Hundreds of people on Thursday took to the streets of San Jose—at one point blocking a portion of Highway 87—to protest Donald Trump’s election to the nation’s highest office.
The demonstrations began in the afternoon when roughly 200 students from San Jose High and a few local charter schools marched to City Hall with signs denouncing the president-elect, who defined his campaign with pejorative rhetoric about minorities, Muslims and women.
Protesters made a larger showing later in the day, starting with a group of about 200 that at least doubled at its peak. Activists hoisted signs that read, “Not my president,” “Dump Trump” and more aggressive denunciations. Blasting music and chanting “peaceful protest,” they worked their way from the civic center to Highway 87, where they walked about a mile from San Carlos to Julian streets accompanied by a police escort.
“The intent for tonight was to show Donald Trump and the people who support him who we are and that we will not stand for hate,” said Mike Baker, a 28-year-old organizer. “We want them to know that we will stand for the people who need to be protected, and that we will not forget his rhetoric. We won’t forget what he has inspired.”
Heightened bigotry apparently inspired by Trump’s win has been reported throughout the country, including harassment, assault and racist graffiti. During the Thursday night protest, the passenger of a car with a Trump-Pence bumper sticker leaned out the window and shouted an obscenity at some of the activists.
The morning after Election Day, someone allegedly attempted to yank a hijab off of a San Jose State University student’s head. Nineteen-year-old Esra Altun, a psychology major who attended the afternoon protest, said she collapsed to her knees, gasping for air after the attack, which took place in a parking garage on Fourth and San Salvador streets.
University spokeswoman Pat Harris said it’s unclear who attacked her, but an investigation is underway.
“We are, of course, very concerned that this has occurred on our campus,” Harris said. “No one should experience this kind of behavior at San Jose State.”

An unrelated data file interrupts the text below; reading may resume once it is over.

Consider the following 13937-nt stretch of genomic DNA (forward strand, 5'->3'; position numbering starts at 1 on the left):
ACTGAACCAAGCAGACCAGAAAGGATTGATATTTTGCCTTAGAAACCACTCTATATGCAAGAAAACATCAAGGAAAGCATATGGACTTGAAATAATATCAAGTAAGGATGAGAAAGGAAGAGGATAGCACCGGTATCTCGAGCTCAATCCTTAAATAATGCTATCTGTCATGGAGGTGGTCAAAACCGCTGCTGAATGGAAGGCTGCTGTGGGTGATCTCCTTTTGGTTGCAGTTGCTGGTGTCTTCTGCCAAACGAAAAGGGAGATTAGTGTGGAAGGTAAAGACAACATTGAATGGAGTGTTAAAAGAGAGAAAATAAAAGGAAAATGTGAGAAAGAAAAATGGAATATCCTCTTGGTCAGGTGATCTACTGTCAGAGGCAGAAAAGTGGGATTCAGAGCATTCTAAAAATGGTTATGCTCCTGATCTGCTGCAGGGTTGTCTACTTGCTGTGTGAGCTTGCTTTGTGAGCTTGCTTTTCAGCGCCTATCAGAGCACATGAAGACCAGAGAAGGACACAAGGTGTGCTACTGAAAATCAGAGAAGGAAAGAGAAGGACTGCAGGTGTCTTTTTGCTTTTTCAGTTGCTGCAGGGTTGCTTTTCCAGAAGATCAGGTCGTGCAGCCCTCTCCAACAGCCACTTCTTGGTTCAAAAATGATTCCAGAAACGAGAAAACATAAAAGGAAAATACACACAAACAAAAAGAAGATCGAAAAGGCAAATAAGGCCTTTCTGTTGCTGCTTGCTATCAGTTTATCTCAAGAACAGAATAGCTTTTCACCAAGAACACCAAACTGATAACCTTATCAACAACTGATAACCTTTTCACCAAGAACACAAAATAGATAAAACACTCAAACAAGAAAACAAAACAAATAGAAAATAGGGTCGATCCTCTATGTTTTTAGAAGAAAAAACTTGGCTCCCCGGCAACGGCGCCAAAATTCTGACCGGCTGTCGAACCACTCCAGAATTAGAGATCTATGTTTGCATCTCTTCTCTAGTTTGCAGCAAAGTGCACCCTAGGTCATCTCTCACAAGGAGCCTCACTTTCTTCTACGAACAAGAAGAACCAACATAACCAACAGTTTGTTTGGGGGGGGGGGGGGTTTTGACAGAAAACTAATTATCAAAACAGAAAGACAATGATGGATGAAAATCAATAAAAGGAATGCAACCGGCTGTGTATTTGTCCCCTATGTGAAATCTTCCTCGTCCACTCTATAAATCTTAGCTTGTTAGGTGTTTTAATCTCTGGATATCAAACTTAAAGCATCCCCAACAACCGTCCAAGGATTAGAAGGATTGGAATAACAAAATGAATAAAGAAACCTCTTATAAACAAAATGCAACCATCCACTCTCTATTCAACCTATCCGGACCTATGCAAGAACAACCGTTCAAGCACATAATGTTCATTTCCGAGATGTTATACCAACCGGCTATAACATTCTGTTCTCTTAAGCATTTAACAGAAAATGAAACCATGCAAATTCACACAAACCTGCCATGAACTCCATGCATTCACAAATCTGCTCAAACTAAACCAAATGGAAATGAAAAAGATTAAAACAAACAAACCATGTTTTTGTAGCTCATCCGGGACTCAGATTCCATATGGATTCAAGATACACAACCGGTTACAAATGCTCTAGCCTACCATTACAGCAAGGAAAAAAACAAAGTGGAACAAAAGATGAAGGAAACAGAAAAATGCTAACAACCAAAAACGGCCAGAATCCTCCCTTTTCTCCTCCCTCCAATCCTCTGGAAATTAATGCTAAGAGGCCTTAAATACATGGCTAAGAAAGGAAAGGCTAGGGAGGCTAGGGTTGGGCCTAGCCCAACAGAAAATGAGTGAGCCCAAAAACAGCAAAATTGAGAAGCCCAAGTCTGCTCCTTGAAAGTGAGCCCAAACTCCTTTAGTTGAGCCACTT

That same day, San Jose City College sent out a campus-wide alert about “hate motivated vandalism” in a restroom stall.
Sylvia Arenas, an East Side school trustee and candidate for San Jose City Council, said her son asked her on Wednesday if he would get arrested if he went to Mexico.
“I told him, ‘No, absolutely not,’” Arenas said. “’As long as you don’t do anything wrong, you are safe.’ Apparently someone at the school told him to go back to Mexico and some other comments. My son was scared.”
State Attorney General, and now U.S. Senator-elect, Kamala Harris issued a bulletin to law enforcement on Wednesday with a rundown of state laws that prohibit hate crimes.
Hate crimes are typically defined as an act that injures not only the immediate victim, but also the community they’re perceived to represent. Harris said that police agencies throughout the state have seen an uptick in threats of hate crimes and violent extremism.
According to a state Justice Department report, hate crimes surged by more than 10 percent from 2014 to last year. Most of that increase stems from crimes motivated by religious bias, the report found. The second-most common hate crime involves bias against the victim’s sexual orientation.
Though Trump hasn’t disparaged LGBTQ people the way he has non-white ethnic groups and women, he surrounds himself with people who have. His running mate, Mike Pence, called homosexuality a personal choice, and one that will hasten “societal collapse.” Pence opposed the repeal of the military’s “Don’t Ask, Don’t Tell” policy that forced non-straights to stay in the closet. He also decried President Barack Obama’s directive on transgender bathrooms.
“I haven’t really slept since Hillary [Clinton] conceded,” 50-year-old Gilroy resident Vicki Lucas said. “It’s scary. Because number one, I’m a woman. But I’m also a lesbian, and it’s frightening the way [Trump] degrades everybody and the way he surrounds himself with extreme right-wing Christians.”
That fear seems to be reverberating in the in the LGBTQ community following Trump’s Electoral College win. There’s a sense that the Trump administration will reverse some of the advances made toward greater equality.
The Trevor Project, a suicide prevention hotline for queer youth said the call volume doubled this week. “Young people are worried about their futures,” Trevor Project spokesman John Mendelsohn told Time Magazine. That number is 866.488.7386.
The Billy DeFrank LGBT Community Center in San Jose will host a post-election meeting tonight to talk about how to continue advocating for equal rights under an administration adversarial to the cause.
Similar protests have been taking place throughout the U.S. In Oakland, the turnout has numbered in the thousands—up to 7,000 at one point, according to news reports. In one of his first Twitter updates since the election, Trump dismissed the demonstrations as being led by “professional protesters, incited by the media. Very unfair!”
All photos by Greg Ramar.